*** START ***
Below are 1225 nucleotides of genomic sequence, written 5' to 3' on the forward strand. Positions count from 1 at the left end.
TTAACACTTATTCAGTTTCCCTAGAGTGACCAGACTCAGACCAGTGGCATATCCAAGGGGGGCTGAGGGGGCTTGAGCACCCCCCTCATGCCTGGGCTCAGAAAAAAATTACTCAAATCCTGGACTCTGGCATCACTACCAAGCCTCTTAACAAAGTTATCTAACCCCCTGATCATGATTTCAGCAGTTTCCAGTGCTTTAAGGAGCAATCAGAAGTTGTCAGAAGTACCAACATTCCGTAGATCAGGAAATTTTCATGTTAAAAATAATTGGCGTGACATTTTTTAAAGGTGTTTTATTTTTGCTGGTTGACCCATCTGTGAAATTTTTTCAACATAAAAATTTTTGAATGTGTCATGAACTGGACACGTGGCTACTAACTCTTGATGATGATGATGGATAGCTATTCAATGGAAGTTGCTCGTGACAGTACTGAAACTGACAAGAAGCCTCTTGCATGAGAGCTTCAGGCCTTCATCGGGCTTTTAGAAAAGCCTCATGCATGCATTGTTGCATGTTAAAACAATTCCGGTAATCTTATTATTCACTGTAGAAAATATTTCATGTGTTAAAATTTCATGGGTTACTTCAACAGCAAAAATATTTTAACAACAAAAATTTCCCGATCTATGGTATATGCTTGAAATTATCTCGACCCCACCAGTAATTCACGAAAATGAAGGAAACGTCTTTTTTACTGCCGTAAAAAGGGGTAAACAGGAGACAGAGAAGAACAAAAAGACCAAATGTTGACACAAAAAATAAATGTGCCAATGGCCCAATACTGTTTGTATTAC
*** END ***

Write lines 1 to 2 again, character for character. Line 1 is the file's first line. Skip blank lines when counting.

Below are 1225 nucleotides of genomic sequence, written 5' to 3' on the forward strand. Positions count from 1 at the left end.
TTAACACTTATTCAGTTTCCCTAGAGTGACCAGACTCAGACCAGTGGCATATCCAAGGGGGGCTGAGGGGGCTTGAGCACCCCCCTCATGCCTGGGCTCAGAAAAAAATTACTCAAATCCTGGACTCTGGCATCACTACCAAGCCTCTTAACAAAGTTATCTAACCCCCTGATCATGATTTCAGCAGTTTCCAGTGCTTTAAGGAGCAATCAGAAGTTGTCAGAAGTACCAACATTCCGTAGATCAGGAAATTTTCATGTTAAAAATAATTGGCGTGACATTTTTTAAAGGTGTTTTATTTTTGCTGGTTGACCCATCTGTGAAATTTTTTCAACATAAAAATTTTTGAATGTGTCATGAACTGGACACGTGGCTACTAACTCTTGATGATGATGATGGATAGCTATTCAATGGAAGTTGCTCGTGACAGTACTGAAACTGACAAGAAGCCTCTTGCATGAGAGCTTCAGGCCTTCATCGGGCTTTTAGAAAAGCCTCATGCATGCATTGTTGCATGTTAAAACAATTCCGGTAATCTTATTATTCACTGTAGAAAATATTTCATGTGTTAAAATTTCATGGGTTACTTCAACAGCAAAAATATTTTAACAACAAAAATTTCCCGATCTATGGTATATGCTTGAAATTATCTCGACCCCACCAGTAATTCACGAAAATGAAGGAAACGTCTTTTTTACTGCCGTAAAAAGGGGTAAACAGGAGACAGAGAAGAACAAAAAGACCAAATGTTGACACAAAAAATAAATGTGCCAATGGCCCAATACTGTTTGTATTAC